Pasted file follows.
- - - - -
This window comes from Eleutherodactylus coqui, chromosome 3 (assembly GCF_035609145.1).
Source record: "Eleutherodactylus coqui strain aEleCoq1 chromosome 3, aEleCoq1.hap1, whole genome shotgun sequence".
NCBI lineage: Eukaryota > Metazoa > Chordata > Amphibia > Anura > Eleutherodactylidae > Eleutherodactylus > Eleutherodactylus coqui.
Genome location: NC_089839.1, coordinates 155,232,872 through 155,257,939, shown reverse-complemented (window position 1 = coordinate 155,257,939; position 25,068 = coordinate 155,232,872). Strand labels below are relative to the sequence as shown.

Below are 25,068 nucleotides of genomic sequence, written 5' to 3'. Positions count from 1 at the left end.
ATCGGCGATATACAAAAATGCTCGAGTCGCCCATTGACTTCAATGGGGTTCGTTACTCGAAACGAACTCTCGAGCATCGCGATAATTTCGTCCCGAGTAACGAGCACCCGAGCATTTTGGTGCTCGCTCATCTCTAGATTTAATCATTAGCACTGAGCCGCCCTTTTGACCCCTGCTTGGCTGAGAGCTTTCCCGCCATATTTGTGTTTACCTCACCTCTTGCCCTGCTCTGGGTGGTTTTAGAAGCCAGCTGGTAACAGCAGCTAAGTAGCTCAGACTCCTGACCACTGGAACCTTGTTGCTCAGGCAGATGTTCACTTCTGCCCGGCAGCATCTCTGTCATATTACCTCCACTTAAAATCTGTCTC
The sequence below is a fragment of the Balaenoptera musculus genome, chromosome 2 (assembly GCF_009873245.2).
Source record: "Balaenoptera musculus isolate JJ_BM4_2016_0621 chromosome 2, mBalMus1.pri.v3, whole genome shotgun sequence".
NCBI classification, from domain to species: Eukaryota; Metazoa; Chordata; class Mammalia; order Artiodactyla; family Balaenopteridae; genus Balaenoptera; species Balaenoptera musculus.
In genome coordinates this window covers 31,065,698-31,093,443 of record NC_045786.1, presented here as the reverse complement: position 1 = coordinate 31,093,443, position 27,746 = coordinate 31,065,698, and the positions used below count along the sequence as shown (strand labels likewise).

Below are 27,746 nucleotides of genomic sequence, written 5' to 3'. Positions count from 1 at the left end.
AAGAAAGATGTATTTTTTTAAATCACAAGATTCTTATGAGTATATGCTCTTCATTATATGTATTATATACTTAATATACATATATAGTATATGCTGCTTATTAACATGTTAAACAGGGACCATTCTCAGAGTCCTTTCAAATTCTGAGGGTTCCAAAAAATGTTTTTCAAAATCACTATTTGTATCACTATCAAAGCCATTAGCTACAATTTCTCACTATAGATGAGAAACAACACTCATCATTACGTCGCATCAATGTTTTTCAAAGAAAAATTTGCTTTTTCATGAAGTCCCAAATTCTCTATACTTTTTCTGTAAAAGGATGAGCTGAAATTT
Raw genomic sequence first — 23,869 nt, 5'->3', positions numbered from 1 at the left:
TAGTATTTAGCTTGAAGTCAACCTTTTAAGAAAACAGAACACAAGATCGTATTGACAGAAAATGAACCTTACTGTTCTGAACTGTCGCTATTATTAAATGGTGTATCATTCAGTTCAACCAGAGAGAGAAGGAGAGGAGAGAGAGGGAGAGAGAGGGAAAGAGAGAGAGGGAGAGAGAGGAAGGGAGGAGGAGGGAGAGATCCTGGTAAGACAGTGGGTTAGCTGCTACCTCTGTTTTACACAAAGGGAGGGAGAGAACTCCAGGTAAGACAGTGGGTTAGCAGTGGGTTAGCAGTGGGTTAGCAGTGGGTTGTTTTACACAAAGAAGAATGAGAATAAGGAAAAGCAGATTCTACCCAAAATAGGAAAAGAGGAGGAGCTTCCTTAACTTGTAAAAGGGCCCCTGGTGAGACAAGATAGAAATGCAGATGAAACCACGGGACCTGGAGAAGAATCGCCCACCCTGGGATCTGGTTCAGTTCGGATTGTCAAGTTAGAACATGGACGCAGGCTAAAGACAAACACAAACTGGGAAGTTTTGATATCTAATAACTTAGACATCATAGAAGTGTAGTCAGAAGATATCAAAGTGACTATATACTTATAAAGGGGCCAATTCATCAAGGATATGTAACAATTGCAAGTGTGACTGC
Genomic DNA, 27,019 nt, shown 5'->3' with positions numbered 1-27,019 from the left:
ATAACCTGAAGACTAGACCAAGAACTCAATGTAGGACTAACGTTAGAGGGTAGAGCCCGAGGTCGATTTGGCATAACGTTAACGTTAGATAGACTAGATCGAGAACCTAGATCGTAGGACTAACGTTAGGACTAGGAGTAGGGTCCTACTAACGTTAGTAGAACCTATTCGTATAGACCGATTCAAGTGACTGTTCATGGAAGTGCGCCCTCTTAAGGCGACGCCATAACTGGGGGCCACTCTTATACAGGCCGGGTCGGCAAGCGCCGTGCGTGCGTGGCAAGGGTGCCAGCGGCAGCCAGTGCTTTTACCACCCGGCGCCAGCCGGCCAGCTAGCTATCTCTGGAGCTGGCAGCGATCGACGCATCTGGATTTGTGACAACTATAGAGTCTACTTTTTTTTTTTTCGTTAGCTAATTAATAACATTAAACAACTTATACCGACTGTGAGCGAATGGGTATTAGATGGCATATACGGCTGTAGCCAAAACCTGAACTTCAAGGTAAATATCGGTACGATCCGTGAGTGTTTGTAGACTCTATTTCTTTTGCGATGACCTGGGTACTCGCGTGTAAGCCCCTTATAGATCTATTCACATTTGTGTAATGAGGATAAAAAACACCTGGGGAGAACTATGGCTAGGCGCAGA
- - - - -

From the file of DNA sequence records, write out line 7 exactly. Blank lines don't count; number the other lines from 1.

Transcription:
The sequence below is a fragment of the Balaenoptera musculus genome, chromosome 2 (assembly GCF_009873245.2).